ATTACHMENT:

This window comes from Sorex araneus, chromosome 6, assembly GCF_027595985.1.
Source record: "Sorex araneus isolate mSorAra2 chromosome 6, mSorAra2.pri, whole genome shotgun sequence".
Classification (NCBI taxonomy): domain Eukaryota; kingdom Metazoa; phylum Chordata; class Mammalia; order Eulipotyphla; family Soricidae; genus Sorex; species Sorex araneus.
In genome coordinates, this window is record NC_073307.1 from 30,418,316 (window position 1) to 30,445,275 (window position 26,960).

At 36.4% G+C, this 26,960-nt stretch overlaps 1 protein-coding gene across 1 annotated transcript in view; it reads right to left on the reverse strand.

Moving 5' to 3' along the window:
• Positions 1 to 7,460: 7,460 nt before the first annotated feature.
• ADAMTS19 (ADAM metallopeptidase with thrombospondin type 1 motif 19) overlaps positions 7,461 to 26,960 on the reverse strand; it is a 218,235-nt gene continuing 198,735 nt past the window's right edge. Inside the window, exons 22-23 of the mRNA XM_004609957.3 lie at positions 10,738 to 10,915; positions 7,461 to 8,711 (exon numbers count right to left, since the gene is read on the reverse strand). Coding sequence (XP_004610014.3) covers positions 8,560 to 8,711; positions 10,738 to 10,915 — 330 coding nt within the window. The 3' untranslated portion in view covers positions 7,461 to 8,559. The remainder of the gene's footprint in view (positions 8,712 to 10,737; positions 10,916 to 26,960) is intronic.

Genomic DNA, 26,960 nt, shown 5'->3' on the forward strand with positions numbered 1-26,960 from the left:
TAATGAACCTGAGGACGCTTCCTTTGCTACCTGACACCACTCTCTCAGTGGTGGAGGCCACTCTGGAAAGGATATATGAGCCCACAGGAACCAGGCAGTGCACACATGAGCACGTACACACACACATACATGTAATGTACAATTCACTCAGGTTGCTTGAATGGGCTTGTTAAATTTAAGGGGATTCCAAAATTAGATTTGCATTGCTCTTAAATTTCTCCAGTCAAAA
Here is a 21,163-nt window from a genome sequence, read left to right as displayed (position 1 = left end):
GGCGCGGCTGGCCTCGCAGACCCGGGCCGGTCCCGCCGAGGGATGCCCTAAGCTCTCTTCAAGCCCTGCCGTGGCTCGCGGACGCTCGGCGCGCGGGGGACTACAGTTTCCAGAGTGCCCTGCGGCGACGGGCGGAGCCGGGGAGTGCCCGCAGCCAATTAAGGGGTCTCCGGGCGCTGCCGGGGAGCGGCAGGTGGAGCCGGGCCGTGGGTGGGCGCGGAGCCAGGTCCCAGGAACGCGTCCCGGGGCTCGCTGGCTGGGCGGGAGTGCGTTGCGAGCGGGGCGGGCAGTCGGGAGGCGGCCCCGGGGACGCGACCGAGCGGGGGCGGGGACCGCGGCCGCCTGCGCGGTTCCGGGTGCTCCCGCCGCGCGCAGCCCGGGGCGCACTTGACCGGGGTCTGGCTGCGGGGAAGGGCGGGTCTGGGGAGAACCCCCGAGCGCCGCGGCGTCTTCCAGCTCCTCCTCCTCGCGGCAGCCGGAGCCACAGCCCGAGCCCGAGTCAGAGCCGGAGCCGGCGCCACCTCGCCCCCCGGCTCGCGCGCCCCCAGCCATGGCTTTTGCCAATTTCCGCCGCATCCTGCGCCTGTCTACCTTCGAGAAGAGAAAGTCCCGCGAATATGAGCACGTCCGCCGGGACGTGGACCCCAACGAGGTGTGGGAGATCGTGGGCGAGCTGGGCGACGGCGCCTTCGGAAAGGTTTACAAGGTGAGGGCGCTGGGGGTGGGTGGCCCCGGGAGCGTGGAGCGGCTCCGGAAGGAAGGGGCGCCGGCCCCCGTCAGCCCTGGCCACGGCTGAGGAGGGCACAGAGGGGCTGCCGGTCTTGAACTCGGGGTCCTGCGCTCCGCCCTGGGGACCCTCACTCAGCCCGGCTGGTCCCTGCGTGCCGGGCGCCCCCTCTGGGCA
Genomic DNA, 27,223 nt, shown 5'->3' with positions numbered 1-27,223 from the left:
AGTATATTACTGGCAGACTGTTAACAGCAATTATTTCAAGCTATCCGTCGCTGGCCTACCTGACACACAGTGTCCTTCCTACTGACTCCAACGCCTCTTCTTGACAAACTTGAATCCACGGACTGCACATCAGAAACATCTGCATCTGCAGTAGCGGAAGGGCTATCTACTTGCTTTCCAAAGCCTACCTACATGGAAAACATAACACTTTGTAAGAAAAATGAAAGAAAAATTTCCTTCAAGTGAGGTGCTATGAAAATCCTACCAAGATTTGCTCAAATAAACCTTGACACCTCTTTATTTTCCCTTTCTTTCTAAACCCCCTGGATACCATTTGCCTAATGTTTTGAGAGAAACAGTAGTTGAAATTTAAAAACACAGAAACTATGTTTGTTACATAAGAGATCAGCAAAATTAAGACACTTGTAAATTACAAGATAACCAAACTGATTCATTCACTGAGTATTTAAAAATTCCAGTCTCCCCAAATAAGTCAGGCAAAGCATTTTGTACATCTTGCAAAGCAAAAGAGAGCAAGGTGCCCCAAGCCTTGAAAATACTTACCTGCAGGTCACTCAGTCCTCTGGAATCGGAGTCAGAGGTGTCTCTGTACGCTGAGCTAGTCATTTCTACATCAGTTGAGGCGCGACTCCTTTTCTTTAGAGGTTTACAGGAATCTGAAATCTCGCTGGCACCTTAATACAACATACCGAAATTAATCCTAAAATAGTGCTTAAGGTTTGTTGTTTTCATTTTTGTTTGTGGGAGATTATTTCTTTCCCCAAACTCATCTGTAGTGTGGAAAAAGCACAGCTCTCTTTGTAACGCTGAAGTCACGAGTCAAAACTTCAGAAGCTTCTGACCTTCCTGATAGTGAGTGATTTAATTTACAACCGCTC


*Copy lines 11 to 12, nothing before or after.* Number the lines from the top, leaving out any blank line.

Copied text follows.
Here is a 21,163-nt window from a genome sequence, read left to right as displayed (position 1 = left end):
GGCGCGGCTGGCCTCGCAGACCCGGGCCGGTCCCGCCGAGGGATGCCCTAAGCTCTCTTCAAGCCCTGCCGTGGCTCGCGGACGCTCGGCGCGCGGGGGACTACAGTTTCCAGAGTGCCCTGCGGCGACGGGCGGAGCCGGGGAGTGCCCGCAGCCAATTAAGGGGTCTCCGGGCGCTGCCGGGGAGCGGCAGGTGGAGCCGGGCCGTGGGTGGGCGCGGAGCCAGGTCCCAGGAACGCGTCCCGGGGCTCGCTGGCTGGGCGGGAGTGCGTTGCGAGCGGGGCGGGCAGTCGGGAGGCGGCCCCGGGGACGCGACCGAGCGGGGGCGGGGACCGCGGCCGCCTGCGCGGTTCCGGGTGCTCCCGCCGCGCGCAGCCCGGGGCGCACTTGACCGGGGTCTGGCTGCGGGGAAGGGCGGGTCTGGGGAGAACCCCCGAGCGCCGCGGCGTCTTCCAGCTCCTCCTCCTCGCGGCAGCCGGAGCCACAGCCCGAGCCCGAGTCAGAGCCGGAGCCGGCGCCACCTCGCCCCCCGGCTCGCGCGCCCCCAGCCATGGCTTTTGCCAATTTCCGCCGCATCCTGCGCCTGTCTACCTTCGAGAAGAGAAAGTCCCGCGAATATGAGCACGTCCGCCGGGACGTGGACCCCAACGAGGTGTGGGAGATCGTGGGCGAGCTGGGCGACGGCGCCTTCGGAAAGGTTTACAAGGTGAGGGCGCTGGGGGTGGGTGGCCCCGGGAGCGTGGAGCGGCTCCGGAAGGAAGGGGCGCCGGCCCCCGTCAGCCCTGGCCACGGCTGAGGAGGGCACAGAGGGGCTGCCGGTCTTGAACTCGGGGTCCTGCGCTCCGCCCTGGGGACCCTCACTCAGCCCGGCTGGTCCCTGCGTGCCGGGCGCCCCCTCTGGGCA